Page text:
The most common mistake in methods of innovation, creativity, and strategy is to rely on some type of formal or informal brainstorming to fill the gap between analysis and planning. Even ordinary problem solving often follows the same three steps: first, you do some kind of analysis; second, you brainstorm solutions; and third, you turn what you brainstorm into a plan. Many methods do not state this formally, but rather leave a blank between analysis and planning that people fall back on brainstorming to fill.

      Brainstorming depends on spontaneous creativity on the right side of the brain. For many years,...

    • 10 Top Ten
      (pp. 77-87)

      Bain & Company, a leading strategy consulting firm, does an annual survey of management tools in use among businesses “across industries and around the globe.” So that’s where we’ll start. Below is their latest top ten, from 2011. My purpose here is to explain how and why creative strategy is better for innovation than each of these ten popular methods. This is not a criticism of Bain. Quite the contrary; they have done a wonderful job of finding out and summarizing what businesses actually do. Here’s the list:

      Benchmarking

      Strategic planning

      Mission and vision statements

      Customer relationship management

      Outsourcing

      Balanced scorecard...

    • 11 Creative
      (pp. 88-110)

      The Bain top ten is a good place to start our review of other methods that might compete with creative strategy, but of course dozens more are common throughout the world of business. I will look at just a few of them here, in two main categories: “creative” and “strategy.” That is, some methods promise to help you come up with creative ideas. Other methods tell you how to decide on a strategy.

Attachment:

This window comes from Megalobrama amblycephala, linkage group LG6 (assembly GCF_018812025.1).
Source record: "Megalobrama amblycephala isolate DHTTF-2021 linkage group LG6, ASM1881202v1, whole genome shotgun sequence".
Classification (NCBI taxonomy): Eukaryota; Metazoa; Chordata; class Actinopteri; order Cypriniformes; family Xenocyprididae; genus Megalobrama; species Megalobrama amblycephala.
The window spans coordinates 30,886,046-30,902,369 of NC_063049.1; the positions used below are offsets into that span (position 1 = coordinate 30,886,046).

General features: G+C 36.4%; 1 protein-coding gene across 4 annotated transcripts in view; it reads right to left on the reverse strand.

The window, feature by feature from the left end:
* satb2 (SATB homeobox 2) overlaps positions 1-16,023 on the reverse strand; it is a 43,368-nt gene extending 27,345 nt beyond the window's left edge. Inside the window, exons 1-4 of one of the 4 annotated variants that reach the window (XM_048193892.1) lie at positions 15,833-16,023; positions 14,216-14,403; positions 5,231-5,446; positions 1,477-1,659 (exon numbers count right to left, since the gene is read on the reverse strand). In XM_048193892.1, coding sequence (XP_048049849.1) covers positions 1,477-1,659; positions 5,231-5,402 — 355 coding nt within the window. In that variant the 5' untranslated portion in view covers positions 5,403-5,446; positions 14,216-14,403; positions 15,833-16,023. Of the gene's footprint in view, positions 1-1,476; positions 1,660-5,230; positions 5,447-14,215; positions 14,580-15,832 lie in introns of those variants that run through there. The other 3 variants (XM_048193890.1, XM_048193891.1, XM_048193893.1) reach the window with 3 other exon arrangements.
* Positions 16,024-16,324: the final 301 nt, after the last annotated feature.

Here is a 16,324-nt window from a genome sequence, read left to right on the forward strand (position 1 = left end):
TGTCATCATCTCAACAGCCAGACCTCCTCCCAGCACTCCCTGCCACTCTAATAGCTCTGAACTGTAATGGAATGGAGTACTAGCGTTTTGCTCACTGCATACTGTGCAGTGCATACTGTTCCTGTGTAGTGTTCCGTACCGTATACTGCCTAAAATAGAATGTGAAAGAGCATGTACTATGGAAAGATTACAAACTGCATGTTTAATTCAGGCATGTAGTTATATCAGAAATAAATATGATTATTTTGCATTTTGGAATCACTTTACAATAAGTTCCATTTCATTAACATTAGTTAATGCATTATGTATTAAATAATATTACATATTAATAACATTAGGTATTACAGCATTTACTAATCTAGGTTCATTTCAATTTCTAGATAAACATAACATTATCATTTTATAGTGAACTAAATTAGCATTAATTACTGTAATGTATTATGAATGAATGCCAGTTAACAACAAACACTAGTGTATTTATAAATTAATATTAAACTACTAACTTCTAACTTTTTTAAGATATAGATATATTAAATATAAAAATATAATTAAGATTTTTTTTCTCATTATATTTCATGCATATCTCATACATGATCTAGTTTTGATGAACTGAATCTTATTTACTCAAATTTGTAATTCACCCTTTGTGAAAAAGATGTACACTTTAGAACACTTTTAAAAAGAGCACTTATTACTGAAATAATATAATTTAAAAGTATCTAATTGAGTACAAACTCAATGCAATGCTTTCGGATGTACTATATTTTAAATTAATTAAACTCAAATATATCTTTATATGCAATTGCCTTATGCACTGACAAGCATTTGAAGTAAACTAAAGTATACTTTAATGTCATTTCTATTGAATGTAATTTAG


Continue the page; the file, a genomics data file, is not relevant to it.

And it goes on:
This chapter takes on “creative” methods. The next chapter takes on “strategy.” In both cases you will see patterns repeat, as the various methods make the same...

    • 12 Strategy
      (pp. 111-130)

      An innovation must be both creative and strategic: something new (creative) that gives you a feasible course of action toward a worthwhile goal (strategic). Some popular methods of strategy make an explicit promise to give you that new direction, and these are direct alternatives to creative strategy. Other popular strategy methods make no special claims to yield innovation but can crowd out creative strategy and thus block innovation.

      In most cases both sets of methods are actually forms of analysis and do not yield a creative idea. With some modification, you can adapt these methods to creative strategy: use them...

  6. PART III: REFERENCES

    • Creative Strategy at a Glance
      (pp. 133-143)

      Creative strategy is method for innovation of all kinds, in three parts: Phase 1 breaks down a problem into elements, Phase 2 scans sources to find precedents that fit each element, and Phase 3 combines a subset of those precedents to solve the problem.

      In contrast, conventional innovation methods typically have two steps: first, in-depth research and analysis about the problem; and second, brainstorming a solution. This yields strong analysis and weak solutions.

      Creative strategy reverses the emphasis; it quickly mines your own understanding of the problem and then spends more time searching widely for solutions. That’s how most innovation...

    • Sources
      (pp. 144-152)

      Here I present the sources I found in my own what-works scan for how to get creative ideas for strategy, plus some more recent sources. Some of these references appear in the main body of the book as well. They are gathered here and sorted by field.

      The great work here is Thomas Kuhn’sStructure of Scientic Revolutions. Kuhn shows how scientic breakthroughs actually happen, as a form of creative combination from what others have done before.

      We noted in the section on “Scientic Method” that the method’s founder, Roger Bacon, gives similar advice.

      Isaac Newton named his sources and...

  7. ACKNOWLEDGMENTS
    (pp. 153-154)
  8. BIBLIOGRAPHY
    (pp. 155-158)
  9. INDEX
    (pp. 159-166)